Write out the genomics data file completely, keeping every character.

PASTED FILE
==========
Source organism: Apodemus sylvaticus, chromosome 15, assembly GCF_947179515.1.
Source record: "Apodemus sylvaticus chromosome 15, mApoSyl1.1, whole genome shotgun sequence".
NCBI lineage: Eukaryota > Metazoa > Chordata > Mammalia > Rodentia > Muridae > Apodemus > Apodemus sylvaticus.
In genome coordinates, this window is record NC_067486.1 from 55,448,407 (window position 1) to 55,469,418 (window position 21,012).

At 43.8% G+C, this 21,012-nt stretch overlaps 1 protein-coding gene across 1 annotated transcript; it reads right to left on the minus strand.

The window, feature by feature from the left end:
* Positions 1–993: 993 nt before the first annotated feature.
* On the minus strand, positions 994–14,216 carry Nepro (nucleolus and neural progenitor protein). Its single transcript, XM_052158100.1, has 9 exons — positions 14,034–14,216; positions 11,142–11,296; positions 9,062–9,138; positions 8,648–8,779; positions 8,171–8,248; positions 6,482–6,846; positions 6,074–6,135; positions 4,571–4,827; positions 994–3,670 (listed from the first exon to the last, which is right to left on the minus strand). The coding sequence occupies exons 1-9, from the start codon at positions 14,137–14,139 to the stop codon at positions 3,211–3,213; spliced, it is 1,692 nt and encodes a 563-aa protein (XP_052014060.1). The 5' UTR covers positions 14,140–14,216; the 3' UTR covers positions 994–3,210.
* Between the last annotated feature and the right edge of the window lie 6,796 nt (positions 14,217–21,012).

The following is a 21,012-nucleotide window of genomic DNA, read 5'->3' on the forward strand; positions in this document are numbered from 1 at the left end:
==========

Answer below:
Source organism: Apodemus sylvaticus, chromosome 15, assembly GCF_947179515.1.
Source record: "Apodemus sylvaticus chromosome 15, mApoSyl1.1, whole genome shotgun sequence".
NCBI lineage: Eukaryota > Metazoa > Chordata > Mammalia > Rodentia > Muridae > Apodemus > Apodemus sylvaticus.
In genome coordinates, this window is record NC_067486.1 from 55,448,407 (window position 1) to 55,469,418 (window position 21,012).

At 43.8% G+C, this 21,012-nt stretch overlaps 1 protein-coding gene across 1 annotated transcript; it reads right to left on the minus strand.

The window, feature by feature from the left end:
* Positions 1–993: 993 nt before the first annotated feature.
* On the minus strand, positions 994–14,216 carry Nepro (nucleolus and neural progenitor protein). Its single transcript, XM_052158100.1, has 9 exons — positions 14,034–14,216; positions 11,142–11,296; positions 9,062–9,138; positions 8,648–8,779; positions 8,171–8,248; positions 6,482–6,846; positions 6,074–6,135; positions 4,571–4,827; positions 994–3,670 (listed from the first exon to the last, which is right to left on the minus strand). The coding sequence occupies exons 1-9, from the start codon at positions 14,137–14,139 to the stop codon at positions 3,211–3,213; spliced, it is 1,692 nt and encodes a 563-aa protein (XP_052014060.1). The 5' UTR covers positions 14,140–14,216; the 3' UTR covers positions 994–3,210.
* Between the last annotated feature and the right edge of the window lie 6,796 nt (positions 14,217–21,012).

The following is a 21,012-nucleotide window of genomic DNA, read 5'->3' on the forward strand; positions in this document are numbered from 1 at the left end: